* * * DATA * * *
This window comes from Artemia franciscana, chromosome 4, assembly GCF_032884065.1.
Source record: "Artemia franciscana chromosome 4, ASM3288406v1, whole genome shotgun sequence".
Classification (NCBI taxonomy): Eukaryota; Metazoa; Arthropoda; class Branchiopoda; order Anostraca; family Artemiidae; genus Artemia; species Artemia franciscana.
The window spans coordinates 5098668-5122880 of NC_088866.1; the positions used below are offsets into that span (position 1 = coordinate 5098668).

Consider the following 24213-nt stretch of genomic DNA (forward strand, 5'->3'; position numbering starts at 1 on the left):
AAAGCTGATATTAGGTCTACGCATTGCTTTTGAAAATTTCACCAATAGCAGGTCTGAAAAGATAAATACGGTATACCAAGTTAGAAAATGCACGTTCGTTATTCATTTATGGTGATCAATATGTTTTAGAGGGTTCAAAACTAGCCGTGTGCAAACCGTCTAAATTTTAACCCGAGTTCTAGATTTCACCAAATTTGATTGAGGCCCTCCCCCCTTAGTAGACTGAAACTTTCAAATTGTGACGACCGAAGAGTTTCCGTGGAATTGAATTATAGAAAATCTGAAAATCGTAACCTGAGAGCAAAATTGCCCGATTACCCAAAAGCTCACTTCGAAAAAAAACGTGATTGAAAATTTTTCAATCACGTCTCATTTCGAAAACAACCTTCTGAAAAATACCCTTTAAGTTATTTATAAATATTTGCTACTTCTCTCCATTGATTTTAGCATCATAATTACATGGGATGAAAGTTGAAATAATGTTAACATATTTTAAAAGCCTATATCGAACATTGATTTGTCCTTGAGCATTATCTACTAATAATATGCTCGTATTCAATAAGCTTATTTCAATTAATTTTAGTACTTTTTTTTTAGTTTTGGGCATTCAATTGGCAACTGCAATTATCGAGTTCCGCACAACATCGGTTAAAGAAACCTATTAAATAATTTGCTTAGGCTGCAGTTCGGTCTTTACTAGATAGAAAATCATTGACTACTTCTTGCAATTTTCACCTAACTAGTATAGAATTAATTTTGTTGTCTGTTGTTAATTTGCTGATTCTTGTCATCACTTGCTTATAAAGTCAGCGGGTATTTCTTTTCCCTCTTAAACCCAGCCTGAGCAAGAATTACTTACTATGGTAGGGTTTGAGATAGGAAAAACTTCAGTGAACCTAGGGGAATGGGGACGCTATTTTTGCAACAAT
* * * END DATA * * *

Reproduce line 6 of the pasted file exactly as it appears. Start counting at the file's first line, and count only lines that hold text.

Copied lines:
AAAGCTGATATTAGGTCTACGCATTGCTTTTGAAAATTTCACCAATAGCAGGTCTGAAAAGATAAATACGGTATACCAAGTTAGAAAATGCACGTTCGTTATTCATTTATGGTGATCAATATGTTTTAGAGGGTTCAAAACTAGCCGTGTGCAAACCGTCTAAATTTTAACCCGAGTTCTAGATTTCACCAAATTTGATTGAGGCCCTCCCCCCTTAGTAGACTGAAACTTTCAAATTGTGACGACCGAAGAGTTTCCGTGGAATTGAATTATAGAAAATCTGAAAATCGTAACCTGAGAGCAAAATTGCCCGATTACCCAAAAGCTCACTTCGAAAAAAAACGTGATTGAAAATTTTTCAATCACGTCTCATTTCGAAAACAACCTTCTGAAAAATACCCTTTAAGTTATTTATAAATATTTGCTACTTCTCTCCATTGATTTTAGCATCATAATTACATGGGATGAAAGTTGAAATAATGTTAACATATTTTAAAAGCCTATATCGAACATTGATTTGTCCTTGAGCATTATCTACTAATAATATGCTCGTATTCAATAAGCTTATTTCAATTAATTTTAGTACTTTTTTTTTAGTTTTGGGCATTCAATTGGCAACTGCAATTATCGAGTTCCGCACAACATCGGTTAAAGAAACCTATTAAATAATTTGCTTAGGCTGCAGTTCGGTCTTTACTAGATAGAAAATCATTGACTACTTCTTGCAATTTTCACCTAACTAGTATAGAATTAATTTTGTTGTCTGTTGTTAATTTGCTGATTCTTGTCATCACTTGCTTATAAAGTCAGCGGGTATTTCTTTTCCCTCTTAAACCCAGCCTGAGCAAGAATTACTTACTATGGTAGGGTTTGAGATAGGAAAAACTTCAGTGAACCTAGGGGAATGGGGACGCTATTTTTGCAACAAT